33. 33. Rise of Slack Twenty months after its February 2014 launch, Slack had more than 1.7 million users. A truly bottom-up phenomenon, its growth was almost entirely fuelled by referrals. The company is evolving from tool to platform, having launched an App Directory and working with developers to make product integrations part of their core product.
  34. 34. Business models Fee per user, per month More appropriate for products that follow the top-down sales approach, this model is often adopted by traditional SaaS tools. Freemium This model makes it as easy as possible for users to sign up and get started, then convinces them to upgrade. It’s been an effective choice for Slack.
  35. 35. VC Insights 1. Overview of Social Platforms 2. Messaging 3. Private Social Networks 4. Public Social Networks 5. Enterprise Social Networks 6. Communities 7. Social Platform Metrics 8. Exits and Valuations 9. Opportunities 10.Final Remarks Roadmap
  36. 36. Online communities are held together by people who hold common interests and who don’t typically have pre- existing relationships offline. They are also characteristically one-to-many relationships. Examples: Reddit (news), Last.fm (music), Goodreads (books), Flixter (movies), Overtime (sports) Communities
  37. 37. Why do people join? • They share similar interests with the community. • They want to contribute to the community. • They benefit from the community — for example, by gaining a sense of belonging or finding content of interest.
  38. 38. Highly verticalized Online communities provide outlets for specific aspects of your life. There is typically little cross- pollination between communities.
  39. 39. People are attracted to communities for the content. Relevance and depth take precedence. Utilitarian
  40. 40. 90-9-1 Rule Applies As with public social networks, not all community members interact in the same way or create the same value. 1% contribute a lot (initiate topics, share content, etc.) 9% contribute a little (interact with posted content) 90% are lurkers
  41. 41. The chicken or the egg? How do you convince people to visit, join, create, and invest their time when your community is new and there’s not a lot happening? You can seed initial content. Reddit posted links through profiles it created in the early days to give the appearance of popularity.
  42. 42. It’s risky business. When Reddit fired Victoria Taylor, who coordinated Ask Me Anything (AMA), more than a hundred subreddits shut down in protest. A community can be an integral part of members’ lives and identities. Changes are rarely taken lightly. A good moderation policy and culture of civility must be established early on.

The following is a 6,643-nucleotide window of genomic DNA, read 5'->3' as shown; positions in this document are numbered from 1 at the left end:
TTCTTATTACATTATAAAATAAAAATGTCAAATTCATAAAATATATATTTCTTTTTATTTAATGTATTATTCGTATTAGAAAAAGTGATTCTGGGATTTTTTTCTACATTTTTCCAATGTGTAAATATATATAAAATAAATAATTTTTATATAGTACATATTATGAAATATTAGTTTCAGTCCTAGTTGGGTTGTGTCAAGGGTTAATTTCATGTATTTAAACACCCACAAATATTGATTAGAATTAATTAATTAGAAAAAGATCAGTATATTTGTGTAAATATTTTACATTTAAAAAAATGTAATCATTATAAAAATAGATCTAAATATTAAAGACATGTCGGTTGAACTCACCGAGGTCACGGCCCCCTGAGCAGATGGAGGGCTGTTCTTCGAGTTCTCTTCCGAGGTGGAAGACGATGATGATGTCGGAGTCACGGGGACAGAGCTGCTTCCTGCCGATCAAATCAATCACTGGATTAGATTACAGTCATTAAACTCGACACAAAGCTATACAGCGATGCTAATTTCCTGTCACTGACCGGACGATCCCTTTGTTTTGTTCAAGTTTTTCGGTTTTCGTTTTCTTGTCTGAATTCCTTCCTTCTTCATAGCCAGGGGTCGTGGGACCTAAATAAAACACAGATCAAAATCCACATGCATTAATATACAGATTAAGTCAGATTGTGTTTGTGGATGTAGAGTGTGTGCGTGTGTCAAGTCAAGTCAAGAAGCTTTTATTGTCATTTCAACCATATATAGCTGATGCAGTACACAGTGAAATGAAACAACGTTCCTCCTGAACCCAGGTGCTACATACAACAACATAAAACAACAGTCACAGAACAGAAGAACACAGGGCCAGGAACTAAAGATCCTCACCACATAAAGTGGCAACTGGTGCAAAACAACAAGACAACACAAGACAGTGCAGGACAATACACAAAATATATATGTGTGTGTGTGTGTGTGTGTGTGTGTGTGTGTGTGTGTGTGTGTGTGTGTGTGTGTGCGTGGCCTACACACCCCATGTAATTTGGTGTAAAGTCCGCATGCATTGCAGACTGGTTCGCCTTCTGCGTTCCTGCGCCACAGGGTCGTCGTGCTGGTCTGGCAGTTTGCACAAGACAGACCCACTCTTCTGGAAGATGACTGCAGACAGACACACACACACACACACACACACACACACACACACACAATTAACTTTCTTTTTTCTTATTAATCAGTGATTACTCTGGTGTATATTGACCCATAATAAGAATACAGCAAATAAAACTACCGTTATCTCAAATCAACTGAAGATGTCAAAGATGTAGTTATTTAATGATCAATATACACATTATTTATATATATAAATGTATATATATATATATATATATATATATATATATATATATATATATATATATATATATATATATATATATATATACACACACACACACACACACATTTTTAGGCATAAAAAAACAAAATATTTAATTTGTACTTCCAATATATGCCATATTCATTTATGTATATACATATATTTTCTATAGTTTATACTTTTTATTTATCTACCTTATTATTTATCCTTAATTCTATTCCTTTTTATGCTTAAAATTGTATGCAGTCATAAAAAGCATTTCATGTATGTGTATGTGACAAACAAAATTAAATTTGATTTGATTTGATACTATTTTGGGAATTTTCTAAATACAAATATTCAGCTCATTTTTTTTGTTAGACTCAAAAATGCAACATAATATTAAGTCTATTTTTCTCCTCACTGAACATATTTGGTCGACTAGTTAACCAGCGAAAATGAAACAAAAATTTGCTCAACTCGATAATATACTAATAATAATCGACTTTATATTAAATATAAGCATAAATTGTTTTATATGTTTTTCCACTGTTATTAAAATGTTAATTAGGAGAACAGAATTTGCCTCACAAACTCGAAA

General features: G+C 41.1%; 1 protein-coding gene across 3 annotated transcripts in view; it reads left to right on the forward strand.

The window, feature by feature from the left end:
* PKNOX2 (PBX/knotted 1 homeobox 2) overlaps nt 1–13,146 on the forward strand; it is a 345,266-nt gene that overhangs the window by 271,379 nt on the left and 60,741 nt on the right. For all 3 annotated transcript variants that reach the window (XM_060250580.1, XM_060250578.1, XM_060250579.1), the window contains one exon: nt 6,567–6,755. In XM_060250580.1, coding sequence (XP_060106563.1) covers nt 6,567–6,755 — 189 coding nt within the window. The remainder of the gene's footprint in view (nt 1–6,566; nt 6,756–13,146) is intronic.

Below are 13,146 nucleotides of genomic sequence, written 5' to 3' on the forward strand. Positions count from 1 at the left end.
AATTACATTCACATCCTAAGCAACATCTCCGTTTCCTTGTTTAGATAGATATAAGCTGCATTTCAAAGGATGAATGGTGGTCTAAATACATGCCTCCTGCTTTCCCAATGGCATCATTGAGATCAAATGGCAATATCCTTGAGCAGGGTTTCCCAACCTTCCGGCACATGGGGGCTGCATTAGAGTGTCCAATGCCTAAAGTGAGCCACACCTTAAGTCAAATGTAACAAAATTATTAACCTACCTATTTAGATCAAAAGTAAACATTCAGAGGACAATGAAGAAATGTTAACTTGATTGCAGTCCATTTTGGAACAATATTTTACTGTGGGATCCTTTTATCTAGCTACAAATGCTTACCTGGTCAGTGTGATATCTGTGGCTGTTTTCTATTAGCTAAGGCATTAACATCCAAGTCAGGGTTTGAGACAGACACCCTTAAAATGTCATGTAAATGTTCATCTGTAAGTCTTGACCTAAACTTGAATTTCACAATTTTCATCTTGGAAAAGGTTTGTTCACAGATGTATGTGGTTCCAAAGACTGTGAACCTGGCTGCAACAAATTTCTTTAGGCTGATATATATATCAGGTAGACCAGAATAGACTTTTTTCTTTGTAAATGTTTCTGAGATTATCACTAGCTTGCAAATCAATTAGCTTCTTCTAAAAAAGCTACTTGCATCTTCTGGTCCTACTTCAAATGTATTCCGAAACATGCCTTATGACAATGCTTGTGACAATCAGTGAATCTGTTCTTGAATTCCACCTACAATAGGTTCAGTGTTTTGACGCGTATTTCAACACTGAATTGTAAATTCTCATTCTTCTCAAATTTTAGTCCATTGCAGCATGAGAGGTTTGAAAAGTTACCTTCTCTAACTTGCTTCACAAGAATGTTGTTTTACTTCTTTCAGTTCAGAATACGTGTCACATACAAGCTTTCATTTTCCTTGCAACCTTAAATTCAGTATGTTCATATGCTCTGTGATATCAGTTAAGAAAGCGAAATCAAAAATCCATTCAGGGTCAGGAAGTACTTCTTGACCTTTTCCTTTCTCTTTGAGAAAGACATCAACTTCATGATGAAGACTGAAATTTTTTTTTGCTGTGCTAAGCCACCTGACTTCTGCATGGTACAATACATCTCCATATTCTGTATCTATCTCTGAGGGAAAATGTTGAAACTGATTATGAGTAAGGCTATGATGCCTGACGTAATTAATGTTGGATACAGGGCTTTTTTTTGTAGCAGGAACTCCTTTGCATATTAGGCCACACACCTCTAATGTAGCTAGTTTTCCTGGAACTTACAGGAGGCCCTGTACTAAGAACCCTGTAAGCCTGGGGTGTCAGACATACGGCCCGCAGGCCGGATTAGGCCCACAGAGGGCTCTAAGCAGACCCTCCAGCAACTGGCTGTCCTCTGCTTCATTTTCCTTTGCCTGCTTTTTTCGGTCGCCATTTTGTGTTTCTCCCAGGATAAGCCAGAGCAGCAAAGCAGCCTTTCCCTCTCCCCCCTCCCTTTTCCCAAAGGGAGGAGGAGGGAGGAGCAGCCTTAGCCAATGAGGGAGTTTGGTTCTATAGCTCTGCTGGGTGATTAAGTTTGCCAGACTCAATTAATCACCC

43. 43. Business models Ads Advertising is the core revenue source for online communities since they serve up a targeted audience for advertisers. Scaling through ads, however, is hard. Distribution platform Online communities can be powerful platforms for content distribution and commerce. User content can offer inspiration, while the community itself offers social validation and recommendations.
  44. 44. VC Insights 1. Overview of Social Platforms 2. Messaging 3. Private Social Networks 4. Public Social Networks 5. Enterprise Social Networks 6. Communities 7. Social Platform Metrics 8. Exits and Valuations 9. Opportunities 10.Final Remarks Roadmap
  45. 45. We created a KPI dashboard for social platforms to help you evaluate how the business is performing. You can access the social platform KPI template via the Google Doc here. The dashboard is divided into three main areas: • High-level metrics • Measuring engagement by content • Measuring engagement by relationships SocialPlatformMetrics
  46. 46. KPI dashboard Source Google spreadsheet, Version One KPI dashboard
  47. 47. High-level metrics Daily active users (DAU) The number of unique users who engage with the product in the past 24 hours. Monthly active users (MAU) The number of unique users who have engaged with the product within the previous 30 days. DAU/MAU The “stickiness” ratio that tells you what % of your monthly active users come back on a daily basis.
  48. 48. High-level metrics: DAU/MAU This metric is critical since there’s a big difference between users who are slightly active vs. those who are really active. A DAU/MAU of 50% tells you that the average user is engaged 15 out of 30 day of the month. You want this number to be above 30–40% to have a highly engaged platform.
  49. 49. High-level metrics: Total users Total Users = New Users + Returning Users • New users: Self-explanatory • Returning users: Retained users + Resurrected users • Retained users: Active users this cycle who were also active last cycle • Resurrected users: Active users this cycle who weren't active in the previous cycle From here, you can calculate % new users, % retained users, and % resurrected users relative to the total number of active users.You can also compute growth in these categories to see how effective your growth, engagement, and re-engagement campaigns are.